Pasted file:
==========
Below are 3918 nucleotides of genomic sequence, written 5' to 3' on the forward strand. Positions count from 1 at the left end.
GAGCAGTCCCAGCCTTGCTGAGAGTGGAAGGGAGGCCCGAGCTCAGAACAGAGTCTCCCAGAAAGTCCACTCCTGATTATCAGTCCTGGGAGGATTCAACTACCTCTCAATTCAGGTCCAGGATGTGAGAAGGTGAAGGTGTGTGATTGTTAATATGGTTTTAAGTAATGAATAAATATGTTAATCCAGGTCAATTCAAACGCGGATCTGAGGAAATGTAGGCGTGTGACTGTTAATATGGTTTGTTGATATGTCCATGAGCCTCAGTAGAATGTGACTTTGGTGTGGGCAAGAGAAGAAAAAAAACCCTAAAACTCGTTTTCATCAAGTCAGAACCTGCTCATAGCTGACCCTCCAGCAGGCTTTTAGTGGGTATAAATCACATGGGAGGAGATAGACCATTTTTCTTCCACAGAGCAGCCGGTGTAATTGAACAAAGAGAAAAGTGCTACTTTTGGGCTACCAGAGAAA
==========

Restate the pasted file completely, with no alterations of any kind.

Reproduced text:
Below are 3918 nucleotides of genomic sequence, written 5' to 3' on the forward strand. Positions count from 1 at the left end.
GAGCAGTCCCAGCCTTGCTGAGAGTGGAAGGGAGGCCCGAGCTCAGAACAGAGTCTCCCAGAAAGTCCACTCCTGATTATCAGTCCTGGGAGGATTCAACTACCTCTCAATTCAGGTCCAGGATGTGAGAAGGTGAAGGTGTGTGATTGTTAATATGGTTTTAAGTAATGAATAAATATGTTAATCCAGGTCAATTCAAACGCGGATCTGAGGAAATGTAGGCGTGTGACTGTTAATATGGTTTGTTGATATGTCCATGAGCCTCAGTAGAATGTGACTTTGGTGTGGGCAAGAGAAGAAAAAAAACCCTAAAACTCGTTTTCATCAAGTCAGAACCTGCTCATAGCTGACCCTCCAGCAGGCTTTTAGTGGGTATAAATCACATGGGAGGAGATAGACCATTTTTCTTCCACAGAGCAGCCGGTGTAATTGAACAAAGAGAAAAGTGCTACTTTTGGGCTACCAGAGAAA